Mark Goddard, the Parish Council chairman, said residents have come to him in tears over fears they will have to ‘lock themselves in their houses’.
Meanwhile, John Williamson, senior project worker at Refugee Action York, said: ‘I think it’s a terrible idea to base this site here.’
A campaign group launched to fight the proposals as some villagers felt left in the dark over the plans.
Dr Olga Matthias, spokesperson for Linton-on-Ouse Action Group, has poured scorn on a new Bill announced in Parliament this week which is supposed to ‘spread opportunity… to level up jobs, homes and high streets’.
‘How is the government spreading opportunity on our high street by outnumbering our village residents by 2:1?’ said Dr Matthias.
‘What is democratic about imposing this disastrous plan on us, without discussing it with any of the individuals or organisations which will be hugely impacted?’
Locals have complained that they were not informed of the Home Office’s plans and were met with ‘radio silence’ so have started their own legal challenge (pictured) Former Royal Air Force Station, RAF Linton-on-Ouse near York in northern England on May 4, 2022
The Levelling Up and Regeneration Bill was unveiled this week as part of the Queen’s Speech to reform the planning system ‘to give residents more involvement in local development’.
Lord Greenhalgh, Minister of State, Home Office and Department for Levelling Up, Housing & Communities said: ‘[It] is going to make every part of our country a great place to live, start a family, own a home and start a business; it is going to ensure that no person or community is left without hope or opportunities.’
But Dr Matthias responded by saying: ‘I can assure Lord Greenhalgh that his government is systematically ensuring that Linton is not only overlooked by his scheme but will actually be victimised – how can our community feel that we have equality of hope and opportunity?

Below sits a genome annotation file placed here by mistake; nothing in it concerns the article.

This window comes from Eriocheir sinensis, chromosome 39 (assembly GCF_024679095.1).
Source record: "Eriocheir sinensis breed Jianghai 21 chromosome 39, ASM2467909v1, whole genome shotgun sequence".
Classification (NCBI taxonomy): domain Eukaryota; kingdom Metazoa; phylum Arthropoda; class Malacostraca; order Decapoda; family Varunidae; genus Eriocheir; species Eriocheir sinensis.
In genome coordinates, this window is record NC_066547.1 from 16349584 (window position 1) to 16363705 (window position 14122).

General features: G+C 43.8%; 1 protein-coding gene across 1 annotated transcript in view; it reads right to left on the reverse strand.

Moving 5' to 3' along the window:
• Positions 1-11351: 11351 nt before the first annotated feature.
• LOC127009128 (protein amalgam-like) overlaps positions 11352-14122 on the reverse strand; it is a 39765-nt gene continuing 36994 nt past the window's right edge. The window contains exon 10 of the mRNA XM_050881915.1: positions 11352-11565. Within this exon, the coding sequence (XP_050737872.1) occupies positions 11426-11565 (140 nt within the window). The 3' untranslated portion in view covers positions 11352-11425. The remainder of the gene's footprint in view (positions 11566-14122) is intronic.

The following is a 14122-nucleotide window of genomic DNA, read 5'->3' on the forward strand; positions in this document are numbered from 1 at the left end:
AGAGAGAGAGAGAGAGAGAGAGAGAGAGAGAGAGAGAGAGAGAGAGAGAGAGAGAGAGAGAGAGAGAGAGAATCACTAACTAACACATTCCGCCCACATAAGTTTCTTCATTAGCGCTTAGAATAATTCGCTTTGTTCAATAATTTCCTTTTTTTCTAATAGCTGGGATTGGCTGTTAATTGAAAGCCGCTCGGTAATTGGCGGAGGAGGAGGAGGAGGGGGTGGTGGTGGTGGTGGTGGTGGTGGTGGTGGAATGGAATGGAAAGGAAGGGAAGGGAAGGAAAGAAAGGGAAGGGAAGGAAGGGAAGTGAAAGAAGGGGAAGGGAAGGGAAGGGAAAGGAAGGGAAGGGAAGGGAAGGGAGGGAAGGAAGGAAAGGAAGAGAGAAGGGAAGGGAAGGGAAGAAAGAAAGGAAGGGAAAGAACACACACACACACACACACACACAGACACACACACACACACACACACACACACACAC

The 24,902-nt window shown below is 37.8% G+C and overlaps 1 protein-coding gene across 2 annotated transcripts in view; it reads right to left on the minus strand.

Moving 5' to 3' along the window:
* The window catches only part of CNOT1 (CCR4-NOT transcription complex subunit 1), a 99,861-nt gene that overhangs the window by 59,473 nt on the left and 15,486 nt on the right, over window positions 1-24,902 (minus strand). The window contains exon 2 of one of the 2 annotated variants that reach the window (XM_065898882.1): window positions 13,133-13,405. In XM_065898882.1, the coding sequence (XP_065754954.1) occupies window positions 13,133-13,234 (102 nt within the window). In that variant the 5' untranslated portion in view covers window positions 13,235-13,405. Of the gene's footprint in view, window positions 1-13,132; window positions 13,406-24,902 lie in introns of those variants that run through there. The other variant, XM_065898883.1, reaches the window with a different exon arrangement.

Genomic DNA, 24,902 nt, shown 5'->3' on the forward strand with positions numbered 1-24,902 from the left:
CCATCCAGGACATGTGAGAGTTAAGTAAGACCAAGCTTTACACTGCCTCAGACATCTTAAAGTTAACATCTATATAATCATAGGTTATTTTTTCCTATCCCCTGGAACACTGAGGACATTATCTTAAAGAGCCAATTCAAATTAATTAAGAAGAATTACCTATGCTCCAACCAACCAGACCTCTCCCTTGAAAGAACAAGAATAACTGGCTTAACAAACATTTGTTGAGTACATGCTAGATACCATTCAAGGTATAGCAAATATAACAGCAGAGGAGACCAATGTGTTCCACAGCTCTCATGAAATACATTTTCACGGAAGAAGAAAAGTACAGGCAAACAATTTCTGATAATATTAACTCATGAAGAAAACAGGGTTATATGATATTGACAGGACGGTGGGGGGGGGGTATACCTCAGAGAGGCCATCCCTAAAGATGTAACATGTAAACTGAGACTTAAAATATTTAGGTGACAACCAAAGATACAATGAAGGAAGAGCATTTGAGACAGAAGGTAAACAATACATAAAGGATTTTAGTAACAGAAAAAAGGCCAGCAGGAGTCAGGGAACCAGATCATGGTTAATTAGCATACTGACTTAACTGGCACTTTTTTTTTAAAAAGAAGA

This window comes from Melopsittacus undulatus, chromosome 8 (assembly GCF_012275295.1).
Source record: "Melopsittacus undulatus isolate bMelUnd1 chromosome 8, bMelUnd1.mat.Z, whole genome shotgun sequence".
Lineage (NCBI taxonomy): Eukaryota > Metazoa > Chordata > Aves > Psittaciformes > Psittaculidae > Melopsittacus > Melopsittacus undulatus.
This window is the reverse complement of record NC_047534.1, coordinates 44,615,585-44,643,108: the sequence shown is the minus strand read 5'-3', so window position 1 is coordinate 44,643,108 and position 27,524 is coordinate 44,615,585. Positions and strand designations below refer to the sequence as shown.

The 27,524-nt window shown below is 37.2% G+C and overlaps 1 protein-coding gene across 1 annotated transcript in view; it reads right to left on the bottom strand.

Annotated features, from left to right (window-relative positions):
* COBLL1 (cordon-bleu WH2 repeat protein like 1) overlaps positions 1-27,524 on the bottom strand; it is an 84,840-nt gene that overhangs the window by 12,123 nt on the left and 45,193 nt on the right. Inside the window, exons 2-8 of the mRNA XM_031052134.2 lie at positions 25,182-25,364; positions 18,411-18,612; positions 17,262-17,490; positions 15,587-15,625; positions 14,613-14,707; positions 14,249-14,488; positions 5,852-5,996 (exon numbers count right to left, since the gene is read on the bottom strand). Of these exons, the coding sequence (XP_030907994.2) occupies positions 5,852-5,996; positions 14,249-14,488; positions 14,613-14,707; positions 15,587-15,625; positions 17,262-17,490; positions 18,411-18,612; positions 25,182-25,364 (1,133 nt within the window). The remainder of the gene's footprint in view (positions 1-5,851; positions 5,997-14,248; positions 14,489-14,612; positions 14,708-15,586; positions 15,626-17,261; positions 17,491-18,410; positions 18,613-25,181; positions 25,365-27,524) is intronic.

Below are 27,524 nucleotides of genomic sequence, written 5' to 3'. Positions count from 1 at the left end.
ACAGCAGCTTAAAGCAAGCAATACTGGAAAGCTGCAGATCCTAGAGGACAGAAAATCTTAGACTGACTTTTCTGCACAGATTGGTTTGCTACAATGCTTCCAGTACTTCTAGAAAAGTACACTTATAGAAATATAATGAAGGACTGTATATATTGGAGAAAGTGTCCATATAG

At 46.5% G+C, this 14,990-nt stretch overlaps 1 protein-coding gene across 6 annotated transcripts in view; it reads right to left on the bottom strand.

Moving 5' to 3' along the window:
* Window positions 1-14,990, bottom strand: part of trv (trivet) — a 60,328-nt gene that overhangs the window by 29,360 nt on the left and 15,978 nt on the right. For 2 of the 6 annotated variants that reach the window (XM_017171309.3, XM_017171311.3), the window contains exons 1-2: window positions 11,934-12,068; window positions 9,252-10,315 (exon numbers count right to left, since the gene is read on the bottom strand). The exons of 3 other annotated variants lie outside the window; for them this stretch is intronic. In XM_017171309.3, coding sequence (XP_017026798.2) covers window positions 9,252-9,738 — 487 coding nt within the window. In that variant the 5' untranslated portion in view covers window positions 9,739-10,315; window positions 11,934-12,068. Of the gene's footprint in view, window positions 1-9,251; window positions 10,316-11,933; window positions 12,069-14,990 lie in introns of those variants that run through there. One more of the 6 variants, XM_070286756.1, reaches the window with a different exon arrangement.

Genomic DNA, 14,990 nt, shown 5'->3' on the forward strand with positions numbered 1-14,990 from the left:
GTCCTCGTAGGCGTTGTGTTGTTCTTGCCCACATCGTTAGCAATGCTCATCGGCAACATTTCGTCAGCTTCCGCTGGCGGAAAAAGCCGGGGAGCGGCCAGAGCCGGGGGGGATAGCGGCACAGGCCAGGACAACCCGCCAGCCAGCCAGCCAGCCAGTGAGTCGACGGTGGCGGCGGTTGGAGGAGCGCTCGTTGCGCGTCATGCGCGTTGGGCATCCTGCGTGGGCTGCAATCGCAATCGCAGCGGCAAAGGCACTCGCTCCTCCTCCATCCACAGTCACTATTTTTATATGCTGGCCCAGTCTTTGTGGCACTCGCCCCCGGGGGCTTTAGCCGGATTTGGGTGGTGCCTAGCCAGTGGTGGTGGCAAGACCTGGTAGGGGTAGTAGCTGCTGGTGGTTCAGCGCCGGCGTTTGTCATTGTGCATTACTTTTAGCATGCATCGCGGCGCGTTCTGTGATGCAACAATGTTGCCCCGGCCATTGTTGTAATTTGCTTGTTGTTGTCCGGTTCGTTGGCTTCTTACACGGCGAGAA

‘If anyone in Linton wanted to put up a conservatory, we’d face a long and tedious process.
‘But apparently applying for the required ‘change of use’ permission for the RAF station was something the Home Office decided need not concern them.
‘Baroness Hayman of Ullock, of Labour, said in the debate that communities should be at the heart of good place-making.
‘We couldn’t agree more – so it’s time for this government to walk the talk.
‘The Home Office must consult with us properly, agree that we have had no say whatsoever over how Linton is developed, and agree that this decision is as far removed from ‘good place-making’ as anything could possibly be.’
A spokesperson for the Home Office has tried to alleviate concerns by saying security checks will be carried out for each individual arriving in Linton-on-Ouse and all refugees will be expected to return to the RAF site by no later than 10pm every night.
In a statement, they said: ‘The asylum reception centre at Linton-on-Ouse, North Yorkshire, will help end our reliance on expensive hotels which are costing the taxpayer £4.7million a day, and we are engaging with local stakeholders about the use of the site.
‘The New Plan for Immigration will fix this broken asylum system, allowing us to support those in genuine need while preventing abuse of the system and deterring illegal entry to the UK.’